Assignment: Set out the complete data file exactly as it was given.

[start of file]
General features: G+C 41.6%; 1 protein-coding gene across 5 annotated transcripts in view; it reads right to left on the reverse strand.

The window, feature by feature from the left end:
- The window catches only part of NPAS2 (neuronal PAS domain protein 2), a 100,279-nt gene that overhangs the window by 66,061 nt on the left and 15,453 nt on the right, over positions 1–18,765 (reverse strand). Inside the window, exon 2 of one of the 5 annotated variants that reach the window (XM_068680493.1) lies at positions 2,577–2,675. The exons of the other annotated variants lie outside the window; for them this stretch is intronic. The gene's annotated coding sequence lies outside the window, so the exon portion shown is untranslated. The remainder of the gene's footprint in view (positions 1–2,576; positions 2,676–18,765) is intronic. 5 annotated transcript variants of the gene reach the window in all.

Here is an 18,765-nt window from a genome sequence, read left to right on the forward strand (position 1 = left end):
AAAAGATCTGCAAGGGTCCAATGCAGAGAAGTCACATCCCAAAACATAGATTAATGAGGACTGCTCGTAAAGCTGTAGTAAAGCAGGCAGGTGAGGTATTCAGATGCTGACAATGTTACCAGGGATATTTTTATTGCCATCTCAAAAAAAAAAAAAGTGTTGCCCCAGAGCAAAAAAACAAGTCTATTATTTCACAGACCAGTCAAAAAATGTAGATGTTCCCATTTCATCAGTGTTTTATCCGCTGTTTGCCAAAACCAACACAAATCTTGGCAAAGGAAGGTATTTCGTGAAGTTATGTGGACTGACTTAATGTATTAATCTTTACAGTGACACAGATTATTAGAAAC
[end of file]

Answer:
General features: G+C 41.6%; 1 protein-coding gene across 5 annotated transcripts in view; it reads right to left on the reverse strand.

The window, feature by feature from the left end:
- The window catches only part of NPAS2 (neuronal PAS domain protein 2), a 100,279-nt gene that overhangs the window by 66,061 nt on the left and 15,453 nt on the right, over positions 1–18,765 (reverse strand). Inside the window, exon 2 of one of the 5 annotated variants that reach the window (XM_068680493.1) lies at positions 2,577–2,675. The exons of the other annotated variants lie outside the window; for them this stretch is intronic. The gene's annotated coding sequence lies outside the window, so the exon portion shown is untranslated. The remainder of the gene's footprint in view (positions 1–2,576; positions 2,676–18,765) is intronic. 5 annotated transcript variants of the gene reach the window in all.

Here is an 18,765-nt window from a genome sequence, read left to right on the forward strand (position 1 = left end):
AAAAGATCTGCAAGGGTCCAATGCAGAGAAGTCACATCCCAAAACATAGATTAATGAGGACTGCTCGTAAAGCTGTAGTAAAGCAGGCAGGTGAGGTATTCAGATGCTGACAATGTTACCAGGGATATTTTTATTGCCATCTCAAAAAAAAAAAAAGTGTTGCCCCAGAGCAAAAAAACAAGTCTATTATTTCACAGACCAGTCAAAAAATGTAGATGTTCCCATTTCATCAGTGTTTTATCCGCTGTTTGCCAAAACCAACACAAATCTTGGCAAAGGAAGGTATTTCGTGAAGTTATGTGGACTGACTTAATGTATTAATCTTTACAGTGACACAGATTATTAGAAAC